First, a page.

War of Resistance Against Japanese Aggression
(1931-1945)
Civil War and Founding of the PRC
(1945-1949)
Tales of Hong Kong
(1840-1949)
Tales of Macao
(1840-1949)

Sino-French War (1883-1885)

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The Sino-French War: an Overview

The Sino-French War was instigated by the French invasion of Vietnam, a tributary state of China. The invasion eventually spread to China, and both sides registered victories and defeats in battles. It ended when the Qing government decided to sue for peace after gaining the upper hand in several land battles. The resultant treaty effectively handed Vietnam to France, which emboldened the imperialist powers to intensify their efforts in seizing China’s other tributary states. This eventually led to the collapse of the traditional Sinocentric tributary system.

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(1) The Imperialist’s Growing Interest in China’s Tributary States

With the Qing regime weakened by the two Opium Wars, the imperialist powers began to view China’s tributary states as fair game for conquest. Sino-French tensions grew as France sought to control Vietnam.

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(2) Land and Sea Campaigns

The eruption of the Sino-French War in 1883 brought China and France into confrontation both on land and at sea. France had the upper hand in naval battles, yet suffered some setbacks in land campaigns that eventually led to the downfall of its cabinet.

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(3) The Sino-French Treaty of Tientsin

With a major victory, the Battle of Zhennan Pass, under its belt, the Qing government decided to opt out of the war while victorious. This resulted in the signing of the Sino-French Treaty of Tientsin, which officially recognised Vietnam as a French protectorate and granted numerous concessions to France.

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(4) The Gradual Disintegration of the Traditional Tributary System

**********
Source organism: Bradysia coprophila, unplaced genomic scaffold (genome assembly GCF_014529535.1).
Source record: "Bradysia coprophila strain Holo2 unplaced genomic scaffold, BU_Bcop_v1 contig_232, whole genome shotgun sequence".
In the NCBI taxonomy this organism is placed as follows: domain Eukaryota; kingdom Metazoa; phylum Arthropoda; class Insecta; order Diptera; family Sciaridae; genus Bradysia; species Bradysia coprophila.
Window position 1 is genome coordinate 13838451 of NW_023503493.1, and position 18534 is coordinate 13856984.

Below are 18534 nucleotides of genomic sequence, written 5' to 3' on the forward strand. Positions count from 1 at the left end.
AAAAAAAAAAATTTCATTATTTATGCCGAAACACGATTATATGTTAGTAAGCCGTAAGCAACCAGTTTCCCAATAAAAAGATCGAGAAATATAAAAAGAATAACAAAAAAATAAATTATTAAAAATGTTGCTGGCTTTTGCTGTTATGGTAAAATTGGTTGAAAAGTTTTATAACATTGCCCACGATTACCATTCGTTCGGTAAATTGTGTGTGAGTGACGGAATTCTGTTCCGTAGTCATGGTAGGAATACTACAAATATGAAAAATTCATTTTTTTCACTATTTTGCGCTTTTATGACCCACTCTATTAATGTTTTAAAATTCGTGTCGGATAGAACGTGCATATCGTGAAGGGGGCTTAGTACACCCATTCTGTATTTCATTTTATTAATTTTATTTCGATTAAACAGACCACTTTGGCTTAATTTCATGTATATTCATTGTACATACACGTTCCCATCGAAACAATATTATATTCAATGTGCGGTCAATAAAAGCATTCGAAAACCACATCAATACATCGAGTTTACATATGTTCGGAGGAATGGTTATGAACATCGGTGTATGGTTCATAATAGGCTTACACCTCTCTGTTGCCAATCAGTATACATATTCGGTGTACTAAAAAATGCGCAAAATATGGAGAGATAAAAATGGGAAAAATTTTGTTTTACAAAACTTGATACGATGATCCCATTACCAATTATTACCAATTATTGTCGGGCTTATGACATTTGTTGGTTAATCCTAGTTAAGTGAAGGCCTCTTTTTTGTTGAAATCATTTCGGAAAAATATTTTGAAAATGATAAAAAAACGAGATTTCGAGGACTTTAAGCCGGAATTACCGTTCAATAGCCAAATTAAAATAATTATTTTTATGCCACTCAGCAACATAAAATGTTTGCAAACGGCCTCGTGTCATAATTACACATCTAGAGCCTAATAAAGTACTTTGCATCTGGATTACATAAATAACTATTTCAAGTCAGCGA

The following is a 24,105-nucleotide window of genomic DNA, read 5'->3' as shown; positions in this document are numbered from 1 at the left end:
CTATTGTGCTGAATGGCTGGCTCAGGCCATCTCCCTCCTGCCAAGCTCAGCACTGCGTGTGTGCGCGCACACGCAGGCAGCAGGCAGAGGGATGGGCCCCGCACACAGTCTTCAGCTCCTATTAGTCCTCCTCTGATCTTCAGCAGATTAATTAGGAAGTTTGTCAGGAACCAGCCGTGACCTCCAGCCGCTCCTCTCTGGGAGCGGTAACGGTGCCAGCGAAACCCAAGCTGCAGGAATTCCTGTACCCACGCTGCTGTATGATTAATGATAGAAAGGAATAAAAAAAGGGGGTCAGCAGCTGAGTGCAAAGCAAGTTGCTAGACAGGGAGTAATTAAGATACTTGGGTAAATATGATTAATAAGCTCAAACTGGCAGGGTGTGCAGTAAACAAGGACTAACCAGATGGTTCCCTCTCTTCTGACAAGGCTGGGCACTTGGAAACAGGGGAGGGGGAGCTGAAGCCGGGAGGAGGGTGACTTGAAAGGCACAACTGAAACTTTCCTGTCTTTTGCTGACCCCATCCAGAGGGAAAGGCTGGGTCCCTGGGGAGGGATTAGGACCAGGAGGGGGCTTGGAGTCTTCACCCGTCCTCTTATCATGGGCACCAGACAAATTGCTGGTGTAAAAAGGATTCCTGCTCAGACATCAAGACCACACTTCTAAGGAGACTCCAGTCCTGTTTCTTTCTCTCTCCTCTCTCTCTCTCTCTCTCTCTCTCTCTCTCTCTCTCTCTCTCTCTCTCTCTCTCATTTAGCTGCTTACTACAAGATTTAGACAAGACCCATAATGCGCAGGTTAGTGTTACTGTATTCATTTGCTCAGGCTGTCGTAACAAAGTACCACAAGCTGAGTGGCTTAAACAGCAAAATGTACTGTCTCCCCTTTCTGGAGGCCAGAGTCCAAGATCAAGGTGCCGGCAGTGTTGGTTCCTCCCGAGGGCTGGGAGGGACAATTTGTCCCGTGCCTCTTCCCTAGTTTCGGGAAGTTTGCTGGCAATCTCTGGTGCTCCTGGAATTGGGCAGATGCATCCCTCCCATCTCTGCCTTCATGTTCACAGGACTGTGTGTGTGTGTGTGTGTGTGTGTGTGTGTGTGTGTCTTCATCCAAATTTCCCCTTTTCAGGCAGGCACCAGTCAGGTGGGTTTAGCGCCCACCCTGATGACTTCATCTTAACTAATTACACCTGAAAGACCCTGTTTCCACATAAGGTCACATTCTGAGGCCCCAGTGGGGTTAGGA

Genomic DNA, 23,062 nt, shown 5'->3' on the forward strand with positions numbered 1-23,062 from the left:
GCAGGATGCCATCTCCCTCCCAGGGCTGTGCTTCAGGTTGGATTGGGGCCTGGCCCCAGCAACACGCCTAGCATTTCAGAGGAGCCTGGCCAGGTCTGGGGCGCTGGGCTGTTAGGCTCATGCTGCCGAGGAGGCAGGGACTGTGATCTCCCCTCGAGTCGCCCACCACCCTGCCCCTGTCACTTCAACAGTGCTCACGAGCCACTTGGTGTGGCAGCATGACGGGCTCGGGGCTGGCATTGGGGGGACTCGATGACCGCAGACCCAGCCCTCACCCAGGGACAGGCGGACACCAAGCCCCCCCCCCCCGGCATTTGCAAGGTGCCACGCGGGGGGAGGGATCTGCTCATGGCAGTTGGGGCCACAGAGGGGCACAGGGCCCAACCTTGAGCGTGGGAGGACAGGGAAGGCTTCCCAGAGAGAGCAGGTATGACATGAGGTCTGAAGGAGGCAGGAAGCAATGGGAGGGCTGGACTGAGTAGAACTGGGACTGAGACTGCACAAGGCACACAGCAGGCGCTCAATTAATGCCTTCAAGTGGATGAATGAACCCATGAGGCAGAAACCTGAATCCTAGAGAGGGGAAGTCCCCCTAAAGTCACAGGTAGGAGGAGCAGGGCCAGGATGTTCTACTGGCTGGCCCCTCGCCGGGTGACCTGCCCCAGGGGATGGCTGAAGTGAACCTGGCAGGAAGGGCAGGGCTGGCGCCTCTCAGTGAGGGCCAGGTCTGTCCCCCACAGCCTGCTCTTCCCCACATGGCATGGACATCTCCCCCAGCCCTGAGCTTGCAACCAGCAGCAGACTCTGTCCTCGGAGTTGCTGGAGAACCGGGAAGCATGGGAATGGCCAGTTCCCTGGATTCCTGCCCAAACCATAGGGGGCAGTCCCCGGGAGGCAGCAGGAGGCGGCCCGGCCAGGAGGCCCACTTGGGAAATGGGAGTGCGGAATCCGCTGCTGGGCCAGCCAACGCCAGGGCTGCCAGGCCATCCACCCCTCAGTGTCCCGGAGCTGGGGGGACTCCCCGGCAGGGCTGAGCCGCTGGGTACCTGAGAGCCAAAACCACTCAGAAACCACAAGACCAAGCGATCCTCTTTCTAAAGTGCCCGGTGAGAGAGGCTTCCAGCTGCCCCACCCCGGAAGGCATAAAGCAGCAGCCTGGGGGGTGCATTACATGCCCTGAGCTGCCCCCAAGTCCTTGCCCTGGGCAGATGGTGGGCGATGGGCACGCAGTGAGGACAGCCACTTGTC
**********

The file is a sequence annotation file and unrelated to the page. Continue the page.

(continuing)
With its national prestige slumped after the two Opium Wars, China gradually lost its tributary states. When Vietnam, China’s most important tributary state in Mainland Southeast Asia, was lost to France in the Sino-French War, it marked the disintegration of the Sinocentric tributary state system.

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The Sino-French War: an Overview

The Sino-French War was instigated by the French invasion of Vietnam, a tributary state of China. The invasion eventually spread to China, and both sides registered victories and defeats in battles. It ended when the Qing government decided to sue for peace after gaining the upper hand in several land battles. The resultant treaty effectively handed Vietnam to France, which emboldened the imperialist powers to intensify their efforts in seizing China’s other tributary states. This eventually led to the collapse of the traditional Sinocentric tributary system.

The Sino-French War: an Overview

The Sino-French War was instigated by the French invasion of Vietnam, a tributary state of China. The invasion eventually spread to China, and both sides registered victories and defeats in battles. It ended when the Qing government decided to sue for peace after gaining the upper hand in several land battles. The resultant treaty effectively handed Vietnam to France, which emboldened the imperialist powers to intensify their efforts in seizing China’s other tributary states. This eventually led to the collapse of the traditional Sinocentric tributary system.

(1) The Imperialist’s Growing Interest in China’s Tributary States

With the Qing regime weakened by the two Opium Wars, the imperialist powers began to view China’s tributary states as fair game for conquest. Sino-French tensions grew as France sought to control Vietnam.

(2) Land and Sea Campaigns

The eruption of the Sino-French War in 1883 brought China and France into confrontation both on land and at sea. France had the upper hand in naval battles, yet suffered some setbacks in land campaigns that eventually led to the downfall of its cabinet.

(3) The Sino-French Treaty of Tientsin

With a major victory, the Battle of Zhennan Pass, under its belt, the Qing government decided to opt out of the war while victorious. This resulted in the signing of the Sino-French Treaty of Tientsin, which officially recognised Vietnam as a French protectorate and granted numerous concessions to France.

(4) The Gradual Disintegration of the Traditional Tributary System

With its national prestige slumped after the two Opium Wars, China gradually lost its tributary states. When Vietnam, China’s most important tributary state in Mainland Southeast Asia, was lost to France in the Sino-French War, it marked the disintegration of the Sinocentric tributary state system.